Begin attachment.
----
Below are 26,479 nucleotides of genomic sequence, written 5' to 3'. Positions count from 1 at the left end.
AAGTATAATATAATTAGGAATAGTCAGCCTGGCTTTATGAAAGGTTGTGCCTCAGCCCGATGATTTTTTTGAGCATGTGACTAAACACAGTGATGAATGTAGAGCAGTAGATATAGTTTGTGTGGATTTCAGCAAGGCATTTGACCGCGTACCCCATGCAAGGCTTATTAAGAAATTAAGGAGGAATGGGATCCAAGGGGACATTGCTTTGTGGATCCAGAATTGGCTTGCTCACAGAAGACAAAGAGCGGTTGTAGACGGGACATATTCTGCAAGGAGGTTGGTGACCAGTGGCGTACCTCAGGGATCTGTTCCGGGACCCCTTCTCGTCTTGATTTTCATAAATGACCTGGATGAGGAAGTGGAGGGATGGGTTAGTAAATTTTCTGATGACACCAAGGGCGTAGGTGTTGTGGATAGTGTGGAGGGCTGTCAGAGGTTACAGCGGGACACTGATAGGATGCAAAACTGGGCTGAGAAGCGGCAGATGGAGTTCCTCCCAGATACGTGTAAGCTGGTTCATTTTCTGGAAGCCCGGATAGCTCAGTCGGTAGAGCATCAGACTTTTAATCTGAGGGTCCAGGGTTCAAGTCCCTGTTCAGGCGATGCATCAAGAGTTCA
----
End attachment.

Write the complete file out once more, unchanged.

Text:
Below are 26,479 nucleotides of genomic sequence, written 5' to 3'. Positions count from 1 at the left end.
AAGTATAATATAATTAGGAATAGTCAGCCTGGCTTTATGAAAGGTTGTGCCTCAGCCCGATGATTTTTTTGAGCATGTGACTAAACACAGTGATGAATGTAGAGCAGTAGATATAGTTTGTGTGGATTTCAGCAAGGCATTTGACCGCGTACCCCATGCAAGGCTTATTAAGAAATTAAGGAGGAATGGGATCCAAGGGGACATTGCTTTGTGGATCCAGAATTGGCTTGCTCACAGAAGACAAAGAGCGGTTGTAGACGGGACATATTCTGCAAGGAGGTTGGTGACCAGTGGCGTACCTCAGGGATCTGTTCCGGGACCCCTTCTCGTCTTGATTTTCATAAATGACCTGGATGAGGAAGTGGAGGGATGGGTTAGTAAATTTTCTGATGACACCAAGGGCGTAGGTGTTGTGGATAGTGTGGAGGGCTGTCAGAGGTTACAGCGGGACACTGATAGGATGCAAAACTGGGCTGAGAAGCGGCAGATGGAGTTCCTCCCAGATACGTGTAAGCTGGTTCATTTTCTGGAAGCCCGGATAGCTCAGTCGGTAGAGCATCAGACTTTTAATCTGAGGGTCCAGGGTTCAAGTCCCTGTTCAGGCGATGCATCAAGAGTTCA